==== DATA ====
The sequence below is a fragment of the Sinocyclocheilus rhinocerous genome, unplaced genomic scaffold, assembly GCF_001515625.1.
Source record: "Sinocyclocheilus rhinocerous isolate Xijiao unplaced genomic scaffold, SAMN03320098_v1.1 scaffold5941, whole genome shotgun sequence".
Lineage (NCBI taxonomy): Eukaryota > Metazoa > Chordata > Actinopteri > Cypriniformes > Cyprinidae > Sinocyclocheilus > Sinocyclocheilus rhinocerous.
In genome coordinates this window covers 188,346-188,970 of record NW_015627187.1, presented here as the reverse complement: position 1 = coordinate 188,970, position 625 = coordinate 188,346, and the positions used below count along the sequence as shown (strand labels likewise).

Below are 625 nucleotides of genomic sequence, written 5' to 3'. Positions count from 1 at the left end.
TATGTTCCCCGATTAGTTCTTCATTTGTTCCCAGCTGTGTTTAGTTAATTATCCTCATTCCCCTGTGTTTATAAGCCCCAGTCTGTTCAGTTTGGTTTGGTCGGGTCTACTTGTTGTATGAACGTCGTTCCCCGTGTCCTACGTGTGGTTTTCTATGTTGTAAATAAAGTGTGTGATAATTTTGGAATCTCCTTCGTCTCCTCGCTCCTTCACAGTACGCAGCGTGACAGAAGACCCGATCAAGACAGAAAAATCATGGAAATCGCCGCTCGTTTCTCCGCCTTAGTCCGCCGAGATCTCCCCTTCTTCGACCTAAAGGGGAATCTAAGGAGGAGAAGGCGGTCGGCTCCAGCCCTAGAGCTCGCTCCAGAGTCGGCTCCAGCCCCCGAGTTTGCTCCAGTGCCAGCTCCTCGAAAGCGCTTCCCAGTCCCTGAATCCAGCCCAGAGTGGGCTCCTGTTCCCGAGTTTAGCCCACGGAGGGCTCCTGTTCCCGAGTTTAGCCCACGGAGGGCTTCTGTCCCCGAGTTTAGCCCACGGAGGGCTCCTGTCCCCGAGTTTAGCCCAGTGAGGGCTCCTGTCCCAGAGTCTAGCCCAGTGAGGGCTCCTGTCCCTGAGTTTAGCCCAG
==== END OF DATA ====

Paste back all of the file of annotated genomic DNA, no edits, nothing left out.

The sequence below is a fragment of the Sinocyclocheilus rhinocerous genome, unplaced genomic scaffold, assembly GCF_001515625.1.
Source record: "Sinocyclocheilus rhinocerous isolate Xijiao unplaced genomic scaffold, SAMN03320098_v1.1 scaffold5941, whole genome shotgun sequence".
Lineage (NCBI taxonomy): Eukaryota > Metazoa > Chordata > Actinopteri > Cypriniformes > Cyprinidae > Sinocyclocheilus > Sinocyclocheilus rhinocerous.
In genome coordinates this window covers 188,346-188,970 of record NW_015627187.1, presented here as the reverse complement: position 1 = coordinate 188,970, position 625 = coordinate 188,346, and the positions used below count along the sequence as shown (strand labels likewise).

Below are 625 nucleotides of genomic sequence, written 5' to 3'. Positions count from 1 at the left end.
TATGTTCCCCGATTAGTTCTTCATTTGTTCCCAGCTGTGTTTAGTTAATTATCCTCATTCCCCTGTGTTTATAAGCCCCAGTCTGTTCAGTTTGGTTTGGTCGGGTCTACTTGTTGTATGAACGTCGTTCCCCGTGTCCTACGTGTGGTTTTCTATGTTGTAAATAAAGTGTGTGATAATTTTGGAATCTCCTTCGTCTCCTCGCTCCTTCACAGTACGCAGCGTGACAGAAGACCCGATCAAGACAGAAAAATCATGGAAATCGCCGCTCGTTTCTCCGCCTTAGTCCGCCGAGATCTCCCCTTCTTCGACCTAAAGGGGAATCTAAGGAGGAGAAGGCGGTCGGCTCCAGCCCTAGAGCTCGCTCCAGAGTCGGCTCCAGCCCCCGAGTTTGCTCCAGTGCCAGCTCCTCGAAAGCGCTTCCCAGTCCCTGAATCCAGCCCAGAGTGGGCTCCTGTTCCCGAGTTTAGCCCACGGAGGGCTCCTGTTCCCGAGTTTAGCCCACGGAGGGCTTCTGTCCCCGAGTTTAGCCCACGGAGGGCTCCTGTCCCCGAGTTTAGCCCAGTGAGGGCTCCTGTCCCAGAGTCTAGCCCAGTGAGGGCTCCTGTCCCTGAGTTTAGCCCAG